Ideas for a Fast Efficient Electric Hull

Discussion in 'Boat Design' started by papawoodie, Jun 22, 2010.

  1. papawoodie
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    papawoodie Junior Member

    There's no race rules or constraints of any kind -- except that the boat be electrically powered. Someone used 'kite-assist' in a race, but was not disqualified (didn't win either). The race is more a promotional kind of event to develop interest in electric boating. It's my idea that more interest would be generated if the boats weren't all so sedate and graceful. Not that I don't admire and enjoy a nice quiet slow ride, but perceptible speed adds an element of thrill and purpose. Can it be done without expensive technology? Can we do it with readily available parts and materials? Can we design an element of home-built affordability? And, perhaps most importantly, can we create a boat that might be enjoyable outside the realm of a race? Can we come up with something that just might also be fun to play with?

    So, that sums up any and all constraints... The rest is up to whatever we can imagine and make realistically practical.

    Several comments have suggested using a single motor rather that two. That's OK with me (and possibly cheaper, as well), but I seem to remember reading awhile back that two motors yields some greater speed potential. Perhaps it was merely due to the contra-rotational force of opposing props.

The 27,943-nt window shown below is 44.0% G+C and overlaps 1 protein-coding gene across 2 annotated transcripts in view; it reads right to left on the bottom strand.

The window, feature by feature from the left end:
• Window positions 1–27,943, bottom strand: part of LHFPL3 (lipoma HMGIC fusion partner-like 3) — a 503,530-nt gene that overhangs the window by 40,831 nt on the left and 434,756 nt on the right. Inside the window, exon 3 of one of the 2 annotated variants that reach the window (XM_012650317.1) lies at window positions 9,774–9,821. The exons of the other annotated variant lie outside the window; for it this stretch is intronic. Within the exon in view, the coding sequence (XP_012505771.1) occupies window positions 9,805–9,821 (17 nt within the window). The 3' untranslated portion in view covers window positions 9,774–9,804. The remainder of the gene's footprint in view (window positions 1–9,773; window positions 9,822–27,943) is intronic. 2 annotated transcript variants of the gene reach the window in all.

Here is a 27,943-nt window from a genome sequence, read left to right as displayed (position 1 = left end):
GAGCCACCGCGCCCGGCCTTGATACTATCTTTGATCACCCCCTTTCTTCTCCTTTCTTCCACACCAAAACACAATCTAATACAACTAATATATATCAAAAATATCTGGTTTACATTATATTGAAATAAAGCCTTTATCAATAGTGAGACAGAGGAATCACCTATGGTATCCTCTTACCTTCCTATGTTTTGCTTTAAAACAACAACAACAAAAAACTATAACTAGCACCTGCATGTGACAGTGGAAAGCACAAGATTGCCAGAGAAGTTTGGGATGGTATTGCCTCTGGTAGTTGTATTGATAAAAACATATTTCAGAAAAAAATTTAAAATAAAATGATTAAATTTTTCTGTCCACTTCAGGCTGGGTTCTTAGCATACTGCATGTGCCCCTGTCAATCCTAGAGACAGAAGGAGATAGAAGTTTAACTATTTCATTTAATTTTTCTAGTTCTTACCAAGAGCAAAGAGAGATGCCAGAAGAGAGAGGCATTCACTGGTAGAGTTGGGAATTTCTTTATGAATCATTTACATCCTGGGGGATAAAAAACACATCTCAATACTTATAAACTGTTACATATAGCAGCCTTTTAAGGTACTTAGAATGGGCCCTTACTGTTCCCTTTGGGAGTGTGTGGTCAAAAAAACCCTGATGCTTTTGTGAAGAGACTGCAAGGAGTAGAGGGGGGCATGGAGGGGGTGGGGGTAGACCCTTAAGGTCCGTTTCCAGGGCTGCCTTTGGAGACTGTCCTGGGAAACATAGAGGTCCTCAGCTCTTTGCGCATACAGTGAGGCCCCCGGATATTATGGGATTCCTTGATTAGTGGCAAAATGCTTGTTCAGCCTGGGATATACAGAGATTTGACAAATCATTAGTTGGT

Then again, maybe my memory isn't so accurate...
     
  2. papawoodie
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    papawoodie Junior Member

    My high school didn't offer physics (which to this day, I still find hard to believe...), so let me know if I'm running circles in wrong directions...

    It would seem to me that if 50 pounds (26kg) of NET lift were achieved, at speed, then we've essentially reduced weight by 12.5% -- assuming a fully loaded displacement of 400 pounds (180kg).

    That seems worth pursuing, if it is realistic.

    My concern is whether the creation of that lift costs more in power supply that the benefits we might derive from it.

    Would it take any appreciable amount of energy, at speed, to push those wings through the air?
    Would the lift 'gained' allow the use of less energy, once speed is reached?
     
  3. mental_boy
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    mental_boy Junior Member

    Daquiri said the drag was 10N at 7.7 m/s. I believe 10N * 7.7 m/s = 77w (had a few beers, so forgive me if I'm wrong). 746 watts is 1 HP, so you need ~1/10 HP for a reduction of 67 lb in net weight on the hull.

    So the question is how much power do you save with that weight reduction? Obviously It needs to be greater than 1/10 HP....
     
  4. papawoodie
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    papawoodie Junior Member

    Rick: